There was excitement on June 1 as Gulf Shores City Schools reconfigured traffic flows and made construction and cosmetic fixes to its newly acquired properties in a rush to try and have it all done by opening day in mid-August.
And the one thing Superintendent Matt Akin has found as the first half of the system’s first year has ended is that excitement remains.
“I was here a year before we started up and I knew the community was excited, but I guess it really feels nice knowing that excitement hasn’t died down,” Akin said. “The expectations are high and the level of community support [is too] whether it’s parents or city government or Dollar General giving $10,000 last week. That part has really been nice, that level of support and that level of excitement is still as high as it was in June.”
Part of that support has come from the Dolphin Foundation for Education and Arts, which provided nearly $100,000 for 34 teachers to achieve National Board Certification, a designation earned by only 4 percent of teachers nationwide.
“That’s a pretty big-ticket item to sponsor almost 40 teachers going through National Board Certification,” Akin said. “But they are also stepping up in smaller ways. For example, our band room needed a new A/V system with a projector and a screen. That’s not the same type you would see in a classroom because it’s such a big room. So, it’s a $5,000 or $6,000 purchase and Dolphin Foundation stepped up and paid for that. They’re not getting enough credit for what they are doing. They have really stepped up to support our teachers.”
There have been a few growing pains along the way, but Akin is pleased with the overall results of the first semester.
“We had some technology challenges more on the administrative end with our management system where grades and attendance are and all of our student demographics,” Akin said. “We had some unexpected challenges getting all that correct. There were so many things, for example, test scores from last year like ACT data the state had still stored under ‘Baldwin County.’ Some things like that we thought would be automatic but wasn’t.”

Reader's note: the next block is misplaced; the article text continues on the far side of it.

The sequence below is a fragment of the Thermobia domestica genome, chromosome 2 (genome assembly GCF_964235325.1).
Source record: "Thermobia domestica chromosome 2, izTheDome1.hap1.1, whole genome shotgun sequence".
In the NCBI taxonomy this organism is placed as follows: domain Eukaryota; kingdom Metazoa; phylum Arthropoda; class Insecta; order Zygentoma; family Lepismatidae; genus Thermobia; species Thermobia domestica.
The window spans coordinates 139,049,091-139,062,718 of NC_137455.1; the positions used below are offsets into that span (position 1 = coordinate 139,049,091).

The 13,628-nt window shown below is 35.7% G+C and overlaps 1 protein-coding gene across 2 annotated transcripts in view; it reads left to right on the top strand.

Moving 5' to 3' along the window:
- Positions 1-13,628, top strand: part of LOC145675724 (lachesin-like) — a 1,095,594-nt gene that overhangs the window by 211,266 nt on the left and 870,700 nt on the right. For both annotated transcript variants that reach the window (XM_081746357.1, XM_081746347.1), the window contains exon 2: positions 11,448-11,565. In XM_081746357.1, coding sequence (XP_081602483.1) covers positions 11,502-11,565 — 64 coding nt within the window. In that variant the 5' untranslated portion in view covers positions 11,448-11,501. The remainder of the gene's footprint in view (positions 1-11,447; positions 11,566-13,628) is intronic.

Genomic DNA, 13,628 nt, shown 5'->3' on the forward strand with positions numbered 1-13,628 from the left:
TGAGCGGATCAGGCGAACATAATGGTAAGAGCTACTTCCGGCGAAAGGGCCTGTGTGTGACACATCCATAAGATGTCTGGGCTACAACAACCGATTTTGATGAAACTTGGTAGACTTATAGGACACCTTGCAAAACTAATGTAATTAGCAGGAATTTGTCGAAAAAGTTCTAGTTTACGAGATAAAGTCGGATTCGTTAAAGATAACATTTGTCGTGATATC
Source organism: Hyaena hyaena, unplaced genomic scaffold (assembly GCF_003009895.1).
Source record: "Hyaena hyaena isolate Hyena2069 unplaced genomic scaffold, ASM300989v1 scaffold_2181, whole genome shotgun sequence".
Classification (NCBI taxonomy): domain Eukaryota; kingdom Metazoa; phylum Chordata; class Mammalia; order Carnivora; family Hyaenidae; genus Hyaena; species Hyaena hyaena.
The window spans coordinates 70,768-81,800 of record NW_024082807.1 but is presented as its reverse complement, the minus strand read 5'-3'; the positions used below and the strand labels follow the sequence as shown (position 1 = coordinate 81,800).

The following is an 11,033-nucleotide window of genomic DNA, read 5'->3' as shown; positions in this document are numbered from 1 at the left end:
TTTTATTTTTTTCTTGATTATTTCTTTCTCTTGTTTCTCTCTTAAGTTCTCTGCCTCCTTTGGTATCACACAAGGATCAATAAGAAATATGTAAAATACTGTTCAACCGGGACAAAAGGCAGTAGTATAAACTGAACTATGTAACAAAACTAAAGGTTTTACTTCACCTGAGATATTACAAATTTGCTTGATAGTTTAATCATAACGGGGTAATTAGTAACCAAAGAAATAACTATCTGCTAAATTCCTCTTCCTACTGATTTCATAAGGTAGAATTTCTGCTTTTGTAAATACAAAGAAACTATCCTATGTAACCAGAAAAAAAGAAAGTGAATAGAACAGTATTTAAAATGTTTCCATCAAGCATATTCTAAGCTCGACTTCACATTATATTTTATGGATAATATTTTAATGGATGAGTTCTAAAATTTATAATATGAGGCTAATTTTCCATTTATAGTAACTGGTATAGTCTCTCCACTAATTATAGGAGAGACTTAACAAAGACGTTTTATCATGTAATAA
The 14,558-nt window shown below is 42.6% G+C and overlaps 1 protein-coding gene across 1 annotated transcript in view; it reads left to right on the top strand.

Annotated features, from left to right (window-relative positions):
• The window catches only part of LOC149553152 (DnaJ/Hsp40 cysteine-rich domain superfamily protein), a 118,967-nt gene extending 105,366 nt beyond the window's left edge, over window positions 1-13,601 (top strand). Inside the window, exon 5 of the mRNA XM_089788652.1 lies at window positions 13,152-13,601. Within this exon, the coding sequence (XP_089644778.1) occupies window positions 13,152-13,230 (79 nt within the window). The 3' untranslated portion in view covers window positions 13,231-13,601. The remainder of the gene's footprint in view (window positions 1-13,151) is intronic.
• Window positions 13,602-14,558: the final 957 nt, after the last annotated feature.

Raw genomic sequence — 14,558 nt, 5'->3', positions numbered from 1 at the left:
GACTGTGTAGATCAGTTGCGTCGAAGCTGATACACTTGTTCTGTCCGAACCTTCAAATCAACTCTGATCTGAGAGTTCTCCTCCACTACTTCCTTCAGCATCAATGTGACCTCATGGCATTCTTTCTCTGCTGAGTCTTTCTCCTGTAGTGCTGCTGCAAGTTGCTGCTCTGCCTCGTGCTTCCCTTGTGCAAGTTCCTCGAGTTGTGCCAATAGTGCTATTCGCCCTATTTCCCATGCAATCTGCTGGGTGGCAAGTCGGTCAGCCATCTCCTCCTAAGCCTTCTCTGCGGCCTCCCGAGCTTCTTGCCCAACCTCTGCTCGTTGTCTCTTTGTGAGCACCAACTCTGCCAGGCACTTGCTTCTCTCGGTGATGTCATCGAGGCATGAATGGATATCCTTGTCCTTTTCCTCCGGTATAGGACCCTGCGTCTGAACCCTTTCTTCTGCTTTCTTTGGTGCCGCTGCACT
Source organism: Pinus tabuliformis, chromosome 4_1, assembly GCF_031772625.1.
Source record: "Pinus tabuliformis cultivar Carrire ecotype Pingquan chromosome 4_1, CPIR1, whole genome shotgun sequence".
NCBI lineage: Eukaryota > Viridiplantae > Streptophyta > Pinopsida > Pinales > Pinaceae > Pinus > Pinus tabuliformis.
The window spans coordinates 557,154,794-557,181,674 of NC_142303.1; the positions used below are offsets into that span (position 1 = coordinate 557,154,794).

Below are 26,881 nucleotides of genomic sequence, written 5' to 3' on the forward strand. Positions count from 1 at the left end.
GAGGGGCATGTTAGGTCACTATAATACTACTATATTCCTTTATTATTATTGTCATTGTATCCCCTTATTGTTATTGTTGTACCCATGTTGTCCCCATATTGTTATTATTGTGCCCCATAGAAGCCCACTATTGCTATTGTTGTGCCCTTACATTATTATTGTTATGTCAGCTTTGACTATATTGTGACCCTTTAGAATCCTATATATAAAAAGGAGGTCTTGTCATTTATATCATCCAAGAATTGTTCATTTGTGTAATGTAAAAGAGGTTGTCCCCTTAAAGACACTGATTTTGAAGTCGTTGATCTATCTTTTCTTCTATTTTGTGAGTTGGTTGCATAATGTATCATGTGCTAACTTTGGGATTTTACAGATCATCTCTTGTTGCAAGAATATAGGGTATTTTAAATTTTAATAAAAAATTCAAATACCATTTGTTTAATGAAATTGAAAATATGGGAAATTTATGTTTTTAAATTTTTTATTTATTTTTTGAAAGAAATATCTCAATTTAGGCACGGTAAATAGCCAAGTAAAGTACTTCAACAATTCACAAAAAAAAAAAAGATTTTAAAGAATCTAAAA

Breaking off has helped administratively, too, Akin said. If a teacher sees something that needs changing, his office is within walking distance.
“I think that’s one of the things that have opened people’s eyes, our teachers and our parents,” Akin said. “We can make changes pretty quickly if we see something that needs to be done.”
During the summer, while the sprucing up and traffic flows and parking were improved, Akin and staff were busy upgrading the academics for the new system.
“What we’re most excited about, we’ve made some curriculum changes and we’ve done some updates,” Akin said. “For example, we decided right after school started, we were looking at test scores, and we never have offered seventh grade algebra. We saw that we had about 25 kids that were ready. There have been several things like that where we’ve made some changes once the school year started.”
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